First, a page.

Once someone is getting their finances back on track, they may wonder how long they must wait after a consumer proposal to get a mortgage. The answer depends on the lender. Traditional lenders are unlikely to consider a new mortgage until the client has fixed their credit. Alternative lenders are more willing to work with your client to help them move forward.
Your client can apply for a mortgage at any time, even while they are in the middle of their consumer proposal, but the lender is still going to look at creditworthiness and require documentation. If mortgage financing or renewal refinancing is approved, your client will be asked to use the proceeds to pay out the consumer proposal.
Mortgage rate expectations while in a consumer proposal
Clients should expect higher mortgage rates while in a consumer proposal. There are some risks in financing mortgages in these situations, and the interest rate will reflect that. Once your client has started to rebuild their credit, they may be able to negotiate a better rate when it is time to renew the mortgage.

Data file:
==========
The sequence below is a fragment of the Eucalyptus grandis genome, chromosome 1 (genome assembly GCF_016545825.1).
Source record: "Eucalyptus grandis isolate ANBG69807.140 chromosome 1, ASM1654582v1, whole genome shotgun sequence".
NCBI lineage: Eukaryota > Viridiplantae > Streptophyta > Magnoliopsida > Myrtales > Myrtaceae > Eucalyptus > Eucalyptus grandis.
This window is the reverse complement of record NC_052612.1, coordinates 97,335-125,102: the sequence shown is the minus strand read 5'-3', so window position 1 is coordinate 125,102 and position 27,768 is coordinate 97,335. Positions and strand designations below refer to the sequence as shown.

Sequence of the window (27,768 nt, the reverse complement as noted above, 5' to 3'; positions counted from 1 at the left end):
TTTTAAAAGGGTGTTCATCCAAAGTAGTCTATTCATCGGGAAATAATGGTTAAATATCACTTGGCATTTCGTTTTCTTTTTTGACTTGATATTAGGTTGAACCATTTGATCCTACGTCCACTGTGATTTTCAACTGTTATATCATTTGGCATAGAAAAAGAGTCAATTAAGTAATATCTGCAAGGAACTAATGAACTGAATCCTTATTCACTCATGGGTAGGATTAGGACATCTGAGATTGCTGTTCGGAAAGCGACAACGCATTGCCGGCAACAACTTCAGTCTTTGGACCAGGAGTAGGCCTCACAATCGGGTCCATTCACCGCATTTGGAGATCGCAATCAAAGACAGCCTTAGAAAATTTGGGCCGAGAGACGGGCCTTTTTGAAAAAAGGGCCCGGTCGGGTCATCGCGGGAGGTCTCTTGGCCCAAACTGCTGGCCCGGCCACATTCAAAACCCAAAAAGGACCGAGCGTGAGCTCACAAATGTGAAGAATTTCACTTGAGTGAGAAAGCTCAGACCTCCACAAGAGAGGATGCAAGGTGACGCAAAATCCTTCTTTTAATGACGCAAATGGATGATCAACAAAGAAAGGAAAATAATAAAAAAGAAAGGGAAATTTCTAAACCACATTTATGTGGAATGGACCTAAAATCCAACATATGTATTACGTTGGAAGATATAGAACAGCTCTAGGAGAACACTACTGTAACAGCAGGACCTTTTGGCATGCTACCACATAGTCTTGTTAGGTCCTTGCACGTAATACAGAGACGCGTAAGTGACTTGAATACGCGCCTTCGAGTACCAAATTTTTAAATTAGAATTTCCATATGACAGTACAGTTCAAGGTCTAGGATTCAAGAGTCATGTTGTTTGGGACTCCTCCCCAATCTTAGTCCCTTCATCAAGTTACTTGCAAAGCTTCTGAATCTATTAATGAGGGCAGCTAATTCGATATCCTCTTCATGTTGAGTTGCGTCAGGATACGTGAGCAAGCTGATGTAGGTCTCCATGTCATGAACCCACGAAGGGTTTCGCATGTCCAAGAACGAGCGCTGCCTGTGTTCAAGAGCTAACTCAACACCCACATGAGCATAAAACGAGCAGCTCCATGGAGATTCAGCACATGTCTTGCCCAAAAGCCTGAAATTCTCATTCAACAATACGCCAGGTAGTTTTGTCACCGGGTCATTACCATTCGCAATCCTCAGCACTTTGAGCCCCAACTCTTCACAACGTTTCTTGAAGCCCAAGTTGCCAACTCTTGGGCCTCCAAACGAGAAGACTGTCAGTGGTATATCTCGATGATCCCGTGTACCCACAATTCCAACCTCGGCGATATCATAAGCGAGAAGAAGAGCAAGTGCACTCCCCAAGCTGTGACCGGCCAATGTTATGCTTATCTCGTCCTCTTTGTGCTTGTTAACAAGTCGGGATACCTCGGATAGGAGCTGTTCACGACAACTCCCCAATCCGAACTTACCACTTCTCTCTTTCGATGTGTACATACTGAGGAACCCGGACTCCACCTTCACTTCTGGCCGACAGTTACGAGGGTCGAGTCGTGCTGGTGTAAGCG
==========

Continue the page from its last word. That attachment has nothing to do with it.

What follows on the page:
The conversation you might want to have is why mortgage payments matter more than mortgage rates. Clients who have experienced a consumer proposal likely need solutions to help them manage their monthly budget. Looking at what they can afford to pay each month is a helpful strategy.
Can your client refinance to pay off a consumer proposal? Is it beneficial?
They can! Sometimes refinancing a mortgage is the quickest way to pay off a large debt like a consumer proposal. In these situations, your client may need a larger mortgage so they can cover both the mortgage amount and consumer proposal debt remaining. Here are some things to consider:
- Is there enough equity in the home? No bank will finance a home for more than its value, so there needs to be some equity to cover off the additional loan amount.
- Is the current mortgage term close to maturity or was it just renewed? The answer to this will determine just how large the prepayment penalties are likely to be if the mortgage is renewed early with a different lender. Additional costs won’t help a client who is already dealing with a consumer proposal.